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Last Updated : Feb 05, 2016 08:49 PM IST | Source: Moneycontrol.com

Why investors need to track share pledging by promoters

Promoters pledge their own stake in the company to raise money. It connotes a lot to smart investors. One should check the promoter pledge among other factors before initiating a trade in a stock.

Vikas Singhania
Trade Smart Online

Pledging of shares can be done by the promoters either for their personal use or for the needs of the company. Funds raised through pledging of shares by the promoter is an off balance sheet item. These the promoter can either use for his personal requirements or invest it in the company as a debt from promoter.

When a promoter pledges his stake; it is generally a last ditch effort. It normally indicates that the promoter is unable to raise money from other sources and has to pledge his own stake to meet the financial requirement of the company. Kingfisher was a case in the point, where the promoters pledged his shares as he was unable to raise funds from any other resources. In a short time after pledging of the shares the company went belly up.

But not every company whose promoters pledge their shares is on the verge of collapse. Banks normally ask some promoters to pledge their shares as margin in case they feel the scenario is deteriorating.

Pledging is not bad

Pledging of shares is not always bad. It is one of the fastest modes of raising money. Promoters use it for short term requirement. Pledging of shares has increasingly become popular among Indian promoters as a source of raising money as well as bankers preferring it as an instrument for securing their loan. Promoters who have pledged their shares have increased from 27 per cent in 2009 to around 46 per cent in 2015, the highest level till date.

Mint recently reported that pledging of shares by promoters of companies listed on the National Stock Exchange rose to the highest level in seven years in the quarter ended 31 December 2015 according to data compiled by capital markets tracker Prime Database.

Promoter share pledging rose 14% in the last quarter of 2015, with the value of pledged shares increasing to Rs.2.03 trillion as on 31 December from Rs.1.78 trillion a year ago. The number of NSE-listed companies where promoter shares have been pledged has gone up from 370 six years ago to 517 as on 31 December 2015.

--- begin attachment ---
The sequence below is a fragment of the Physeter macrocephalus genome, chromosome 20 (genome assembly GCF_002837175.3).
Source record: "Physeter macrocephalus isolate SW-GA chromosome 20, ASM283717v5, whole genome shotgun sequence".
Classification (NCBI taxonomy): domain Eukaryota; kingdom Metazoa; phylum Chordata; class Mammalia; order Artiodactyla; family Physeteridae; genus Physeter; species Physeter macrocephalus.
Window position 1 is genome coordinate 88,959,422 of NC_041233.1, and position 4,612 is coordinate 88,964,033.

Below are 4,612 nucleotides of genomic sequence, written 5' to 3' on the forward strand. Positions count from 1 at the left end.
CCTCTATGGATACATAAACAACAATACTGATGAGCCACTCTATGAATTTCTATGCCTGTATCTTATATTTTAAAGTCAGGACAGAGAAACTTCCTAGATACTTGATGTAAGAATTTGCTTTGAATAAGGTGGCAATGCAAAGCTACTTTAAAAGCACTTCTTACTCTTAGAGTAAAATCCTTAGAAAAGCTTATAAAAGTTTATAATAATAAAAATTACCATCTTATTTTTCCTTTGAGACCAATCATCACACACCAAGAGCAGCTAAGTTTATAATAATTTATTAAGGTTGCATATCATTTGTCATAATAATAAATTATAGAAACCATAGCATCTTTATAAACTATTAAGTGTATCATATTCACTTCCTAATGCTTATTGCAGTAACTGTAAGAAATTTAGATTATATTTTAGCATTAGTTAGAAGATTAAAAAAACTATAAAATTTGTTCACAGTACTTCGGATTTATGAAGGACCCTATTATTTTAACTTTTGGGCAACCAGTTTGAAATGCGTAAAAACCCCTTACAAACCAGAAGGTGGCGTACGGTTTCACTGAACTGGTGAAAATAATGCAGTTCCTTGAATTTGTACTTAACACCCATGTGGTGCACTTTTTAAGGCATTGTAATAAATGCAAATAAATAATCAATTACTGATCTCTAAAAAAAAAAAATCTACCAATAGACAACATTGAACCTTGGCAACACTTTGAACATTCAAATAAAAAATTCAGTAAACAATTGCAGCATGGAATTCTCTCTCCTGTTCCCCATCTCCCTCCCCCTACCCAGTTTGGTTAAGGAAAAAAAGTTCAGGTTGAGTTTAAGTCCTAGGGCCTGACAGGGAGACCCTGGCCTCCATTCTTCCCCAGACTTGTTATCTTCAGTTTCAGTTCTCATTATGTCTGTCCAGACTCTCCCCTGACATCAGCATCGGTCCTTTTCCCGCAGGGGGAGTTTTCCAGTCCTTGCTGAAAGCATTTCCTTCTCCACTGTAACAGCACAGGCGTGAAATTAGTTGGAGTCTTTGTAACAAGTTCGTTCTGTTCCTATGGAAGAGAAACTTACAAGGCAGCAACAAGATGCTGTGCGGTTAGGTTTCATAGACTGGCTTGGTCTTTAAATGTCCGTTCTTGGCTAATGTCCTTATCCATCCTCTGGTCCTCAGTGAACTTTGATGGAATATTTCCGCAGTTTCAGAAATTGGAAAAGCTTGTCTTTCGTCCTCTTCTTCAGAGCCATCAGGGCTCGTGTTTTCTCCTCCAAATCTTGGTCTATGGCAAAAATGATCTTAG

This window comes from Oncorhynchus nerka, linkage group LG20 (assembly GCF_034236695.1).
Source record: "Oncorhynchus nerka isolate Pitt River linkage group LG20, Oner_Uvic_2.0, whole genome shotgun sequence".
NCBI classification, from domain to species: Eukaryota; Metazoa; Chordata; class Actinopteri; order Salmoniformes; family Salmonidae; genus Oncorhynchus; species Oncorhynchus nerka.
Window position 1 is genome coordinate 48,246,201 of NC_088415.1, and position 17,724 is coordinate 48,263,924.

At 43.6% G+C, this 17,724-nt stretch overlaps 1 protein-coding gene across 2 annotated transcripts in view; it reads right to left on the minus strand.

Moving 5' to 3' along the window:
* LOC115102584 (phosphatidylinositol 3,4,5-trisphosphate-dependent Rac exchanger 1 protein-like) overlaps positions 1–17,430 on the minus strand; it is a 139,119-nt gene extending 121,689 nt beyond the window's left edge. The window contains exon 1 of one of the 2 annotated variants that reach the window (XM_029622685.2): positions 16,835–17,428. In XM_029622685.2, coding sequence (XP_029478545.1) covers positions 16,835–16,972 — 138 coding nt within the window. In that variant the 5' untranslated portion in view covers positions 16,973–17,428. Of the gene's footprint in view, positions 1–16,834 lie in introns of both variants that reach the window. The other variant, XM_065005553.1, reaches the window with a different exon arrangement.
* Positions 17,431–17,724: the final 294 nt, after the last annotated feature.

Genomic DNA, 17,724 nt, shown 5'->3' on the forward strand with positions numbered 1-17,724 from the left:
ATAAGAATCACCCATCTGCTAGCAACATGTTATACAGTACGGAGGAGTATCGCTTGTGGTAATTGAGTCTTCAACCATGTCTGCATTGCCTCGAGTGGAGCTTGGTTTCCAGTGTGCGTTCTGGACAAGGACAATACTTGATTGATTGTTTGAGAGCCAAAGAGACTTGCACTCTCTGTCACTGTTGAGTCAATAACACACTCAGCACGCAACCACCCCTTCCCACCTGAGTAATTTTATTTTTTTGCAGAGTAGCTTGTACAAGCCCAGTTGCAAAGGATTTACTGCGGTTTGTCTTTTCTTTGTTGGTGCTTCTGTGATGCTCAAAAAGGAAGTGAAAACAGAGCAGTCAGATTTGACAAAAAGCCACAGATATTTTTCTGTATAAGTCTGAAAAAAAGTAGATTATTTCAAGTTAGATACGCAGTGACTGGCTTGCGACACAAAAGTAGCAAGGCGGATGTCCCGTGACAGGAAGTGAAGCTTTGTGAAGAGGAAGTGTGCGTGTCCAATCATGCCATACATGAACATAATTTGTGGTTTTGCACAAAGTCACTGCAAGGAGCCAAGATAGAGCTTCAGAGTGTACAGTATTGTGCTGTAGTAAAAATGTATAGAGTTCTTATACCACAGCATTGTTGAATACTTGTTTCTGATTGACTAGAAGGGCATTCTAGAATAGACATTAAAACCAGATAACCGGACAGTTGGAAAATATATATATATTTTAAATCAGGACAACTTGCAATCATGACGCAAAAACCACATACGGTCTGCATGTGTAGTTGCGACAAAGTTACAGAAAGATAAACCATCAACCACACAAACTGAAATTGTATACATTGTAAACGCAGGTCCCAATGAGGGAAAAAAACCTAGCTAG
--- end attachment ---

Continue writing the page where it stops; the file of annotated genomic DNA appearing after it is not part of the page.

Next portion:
For an investor the key point to watch is the size of the pledge and the periodicity of various such pledges, in case they have occurred. A sizeable pledge is dangerous in a bad market. As share price of the company goes down, banks or non-banking finance companies (NBFC) who are the main lenders in this market would require the promoter to either pay-up to meet the short fall in margin or pledge more equity. But the bigger threat is the possibility of further selling in case the promoters do not meet up with the margin requirement.

Tree House Education is a recent case, where there was a market buzz that the promoter’s pledged shares were sold in the market that comes to investor’ mind. Sharp fall in share prices when the company was facing liquidity issues were rumoured to be on account of the company’s pledge being revoked. Ultimately the company was sold out to the Zee group.

A text book case of how pledging of shares can be risky was in the case of Great Offshore where the promoter Vijay Kantilal Sheth lost control of the company as he had pledged 99 per cent of his holding and raised Rs 200 crore by giving a margin of Rs 100 crore worth of stocks. Fall in its share price led to selling by the lender and ultimate loss of ownership.

A raid was mounted on Mangalore Chemicals owned by Vijay Mallya who had pledged his entire holding. When the Deepak Fertiliser group saw the vulnerable position of Mallya after the Kingfisher fiasco it mounted a hostile takeover on the company. Mallya had to join hands with the Zuari group in order to save his company.

What should an investor watch out?

Percentage of shares pledge by the promoter points out the desperate situation of the company and exposes it to acquisition risk or share hammering by the bear cartel. For an investor, it is better to look at the process in reverse. It can be a profitable exercise to look at companies where the promoter has removed their pledged shares. One of the first things that a promoter would like to do is free his own shares the moment things are improving. Tracking companies with improving fundamentals and promoter freeing their shares is strong sign for better stock performance.

Recent instance of how Asian Paints share price has moved and stalled with the promoters pledging and releasing their shares is a good exercise to start with. The high of 2014 seen by the market was preceded by a series of companies revoking their pledge. Some of the bigger names included HDIL, IRB Infra, Motherson Sumi, Gateway Distipark and JSW Steel. Remember, markets always reward fundamental strength, revoking of shares pledged is one way of displaying it.
First Published on Feb 5, 2016 10:14 am